This is a topic that comes up in every artist's career. If you're like me, you've been drawing your whole life, and painting for at least half of it, and then you reach the point where you decide: you're going to go pro. You do your training, constantly working on your craft and struggle to put your best work out there, and if you're fortunate enough, people will start to ask to buy it. And therein lies one of the biggest dilemmas every artist must face: what is the value of my work?
I've been selling my art for a little over a year now in the United Arab Emirates and occasionally, USA and Canada. And while I am still very much a newcomer and learning a great deal from others, I did want to share a few lessons that I've learned along the way:
- There's no one size fits all formula to pricing your artwork. You can read the commandments on pricing your artwork and still walk away feeling confused. Should you price it by linear inch? By square inch? By time spent? How much you love it (no, don't do that)? All of these are ways that artists and some galleries come up with their prices. The most sound approach I've found has been to charge by size. This keeps it fairly consistent and makes the most sense to your customers. It also helps you ascertain the price of a painting pretty quickly and objectively, which is important as you start to produce more and more work. You can then decide if you're going to price it by linear inch or by square inch. The best way is to just do your research. When I was working on my pricing structure, I calculated the costs of several paintings using each of these models and then decided on the one that works best for me. One great piece of advice I found was to look at some artists who list their prices, and work backwards to calculate what formula (if any) they are using. I looked at several artists whose work I admire, including one abstract artist that I love who has most of her work priced publicly on Saatchi. Within a few minutes of number crunching, I was able to deduce, "Oh, she's charging $1.5 per square inch." And then you can decide from their what your work can garnish comparatively.
- The average person does not understand the value of art. Including us artists. Unless you've spent your formidable years attending art auctions, learning art history, and mixing with the upper echelons of society, you probably don't understand the value of art. And even if you did, you probably are baffled by the egregious prices much of "modern art" and other works command these days.This is really important to understand as an artist, because it means that it's our job to show people the value of art. Show them that when the designer bags wear and tear, or the Loubiton heels go out of style, their art collection will still be hanging on the walls, warming the hearts of their families for years to come. It's the gift that keeps on giving and is one of the few things that usually appreciates in value. If you see a piece of art that you love, and you see that the artist is serious about his/her career, then chances are, the price that you're looking at today will increase if not double in a year or two. But it's sad that some people still try and bargain down an original painting much to the artist's regret. I was talking to an artist friend of mine, Kellee Wynne Conrad, and she said something pretty profound:"People would pay an artist more to paint their walls white, than they would be willing to pay for a painting. That is sad."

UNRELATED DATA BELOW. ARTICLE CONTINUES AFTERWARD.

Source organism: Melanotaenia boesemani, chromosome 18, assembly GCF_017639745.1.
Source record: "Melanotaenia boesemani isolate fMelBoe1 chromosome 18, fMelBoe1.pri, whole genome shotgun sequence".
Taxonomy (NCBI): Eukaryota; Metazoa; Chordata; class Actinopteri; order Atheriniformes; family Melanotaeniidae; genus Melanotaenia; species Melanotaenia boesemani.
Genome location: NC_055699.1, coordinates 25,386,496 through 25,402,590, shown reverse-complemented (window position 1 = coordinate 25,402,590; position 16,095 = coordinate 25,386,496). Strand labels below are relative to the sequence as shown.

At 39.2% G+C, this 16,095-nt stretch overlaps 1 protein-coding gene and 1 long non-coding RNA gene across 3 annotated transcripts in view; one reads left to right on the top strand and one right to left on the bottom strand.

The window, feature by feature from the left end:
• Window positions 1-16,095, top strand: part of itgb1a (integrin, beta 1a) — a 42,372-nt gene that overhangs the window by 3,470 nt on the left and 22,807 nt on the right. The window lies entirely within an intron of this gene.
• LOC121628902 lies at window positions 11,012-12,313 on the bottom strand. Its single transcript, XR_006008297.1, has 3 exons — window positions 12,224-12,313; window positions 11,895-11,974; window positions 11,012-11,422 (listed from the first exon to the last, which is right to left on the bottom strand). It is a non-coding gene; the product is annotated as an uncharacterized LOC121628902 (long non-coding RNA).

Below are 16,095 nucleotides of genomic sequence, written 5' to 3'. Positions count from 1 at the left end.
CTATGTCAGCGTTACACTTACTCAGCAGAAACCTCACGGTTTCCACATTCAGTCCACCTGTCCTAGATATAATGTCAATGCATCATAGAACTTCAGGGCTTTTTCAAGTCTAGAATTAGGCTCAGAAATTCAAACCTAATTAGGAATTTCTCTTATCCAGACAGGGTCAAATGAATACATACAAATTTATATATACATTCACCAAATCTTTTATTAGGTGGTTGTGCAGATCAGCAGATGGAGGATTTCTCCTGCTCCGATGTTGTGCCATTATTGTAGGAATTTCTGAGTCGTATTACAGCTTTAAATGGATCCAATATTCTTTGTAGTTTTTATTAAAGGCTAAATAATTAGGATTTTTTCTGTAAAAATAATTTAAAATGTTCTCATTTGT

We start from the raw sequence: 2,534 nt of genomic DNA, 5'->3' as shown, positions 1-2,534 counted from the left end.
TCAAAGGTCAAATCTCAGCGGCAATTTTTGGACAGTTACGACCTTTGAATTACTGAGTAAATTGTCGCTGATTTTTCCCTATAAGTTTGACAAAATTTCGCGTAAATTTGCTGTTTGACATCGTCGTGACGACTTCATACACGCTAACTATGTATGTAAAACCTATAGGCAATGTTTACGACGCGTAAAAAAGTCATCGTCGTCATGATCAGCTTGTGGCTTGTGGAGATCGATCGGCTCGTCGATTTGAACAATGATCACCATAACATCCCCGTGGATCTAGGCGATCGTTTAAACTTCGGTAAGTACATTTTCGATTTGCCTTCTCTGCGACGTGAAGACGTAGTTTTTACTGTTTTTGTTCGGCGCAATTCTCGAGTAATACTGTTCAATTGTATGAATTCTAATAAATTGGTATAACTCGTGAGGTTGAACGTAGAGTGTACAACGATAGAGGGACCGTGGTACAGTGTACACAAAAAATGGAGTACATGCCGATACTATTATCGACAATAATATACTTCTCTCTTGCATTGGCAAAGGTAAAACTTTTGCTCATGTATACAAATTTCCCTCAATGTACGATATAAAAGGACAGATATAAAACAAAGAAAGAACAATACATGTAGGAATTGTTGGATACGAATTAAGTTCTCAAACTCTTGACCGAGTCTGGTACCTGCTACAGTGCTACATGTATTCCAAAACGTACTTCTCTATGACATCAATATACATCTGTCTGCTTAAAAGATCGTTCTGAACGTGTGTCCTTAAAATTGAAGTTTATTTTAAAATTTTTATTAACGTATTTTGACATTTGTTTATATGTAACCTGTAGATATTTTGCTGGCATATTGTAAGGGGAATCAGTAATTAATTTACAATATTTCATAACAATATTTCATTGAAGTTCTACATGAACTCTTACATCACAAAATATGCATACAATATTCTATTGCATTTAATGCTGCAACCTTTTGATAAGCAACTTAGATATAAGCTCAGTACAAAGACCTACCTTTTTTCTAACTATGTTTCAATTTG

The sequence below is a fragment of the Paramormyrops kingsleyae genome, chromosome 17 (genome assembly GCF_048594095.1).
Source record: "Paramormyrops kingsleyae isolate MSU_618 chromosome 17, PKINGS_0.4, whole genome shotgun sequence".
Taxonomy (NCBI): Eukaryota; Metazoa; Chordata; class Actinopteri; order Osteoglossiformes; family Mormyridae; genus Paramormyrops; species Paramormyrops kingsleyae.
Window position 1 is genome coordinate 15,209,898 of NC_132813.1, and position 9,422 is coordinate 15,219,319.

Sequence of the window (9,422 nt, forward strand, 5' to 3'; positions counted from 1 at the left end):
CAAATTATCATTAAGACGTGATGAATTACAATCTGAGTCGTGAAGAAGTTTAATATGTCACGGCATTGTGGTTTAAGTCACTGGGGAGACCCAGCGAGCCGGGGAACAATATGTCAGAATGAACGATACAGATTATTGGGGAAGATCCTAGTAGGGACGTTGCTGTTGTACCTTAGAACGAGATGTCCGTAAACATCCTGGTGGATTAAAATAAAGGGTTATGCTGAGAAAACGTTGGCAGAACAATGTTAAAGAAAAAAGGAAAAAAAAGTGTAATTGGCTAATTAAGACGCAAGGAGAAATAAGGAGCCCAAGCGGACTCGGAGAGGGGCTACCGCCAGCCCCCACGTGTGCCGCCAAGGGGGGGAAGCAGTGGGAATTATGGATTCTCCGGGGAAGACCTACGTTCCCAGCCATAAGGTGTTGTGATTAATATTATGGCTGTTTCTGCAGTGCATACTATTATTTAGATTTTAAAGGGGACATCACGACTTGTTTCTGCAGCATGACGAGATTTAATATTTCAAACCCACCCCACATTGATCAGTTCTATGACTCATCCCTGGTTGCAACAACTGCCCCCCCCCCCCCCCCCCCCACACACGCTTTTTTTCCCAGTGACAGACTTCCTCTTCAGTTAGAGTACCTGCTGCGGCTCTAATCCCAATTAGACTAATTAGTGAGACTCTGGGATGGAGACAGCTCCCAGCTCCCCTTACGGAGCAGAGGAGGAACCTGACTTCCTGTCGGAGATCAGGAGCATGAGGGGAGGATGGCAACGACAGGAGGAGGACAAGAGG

- In the beginning, you're totally out of your mind. Have you ever gone to a market or bazaar only to come across some really amazing art. You see the artist, slightly hunched over the table, and proceed to inquire about a painting you admire. She names her price, and you gasp inside, but try not to blow it. She's about to sell you an amazing piece of art that she conceived and hand painted for less than the price of a meal at your favorite restaurant. You're getting a deal! As you hand her a few bills, you imagine exactly where it's going on the wall in your home. She's packing it up and thanking you from the bottom of her heart. Have you seen this artist? This was me not too long ago. Although I've been drawing and painting my whole life, when I first started selling my artwork about a year ago, I stumbled. You're so caught up in doing what you love that you don't have the foresight to view what you do as a business. I heard in a Fresh Rag podcast feature that "Hope is not a business model." And for many artists, that's all we have. We "hope" someone will want to buy our art. We hope they'll pay us in actually dollars and not other mysterious currencies like exposure and networks. The problem is, hoping for the bare minimum isn't sustainable. It doesn't work, because of the following.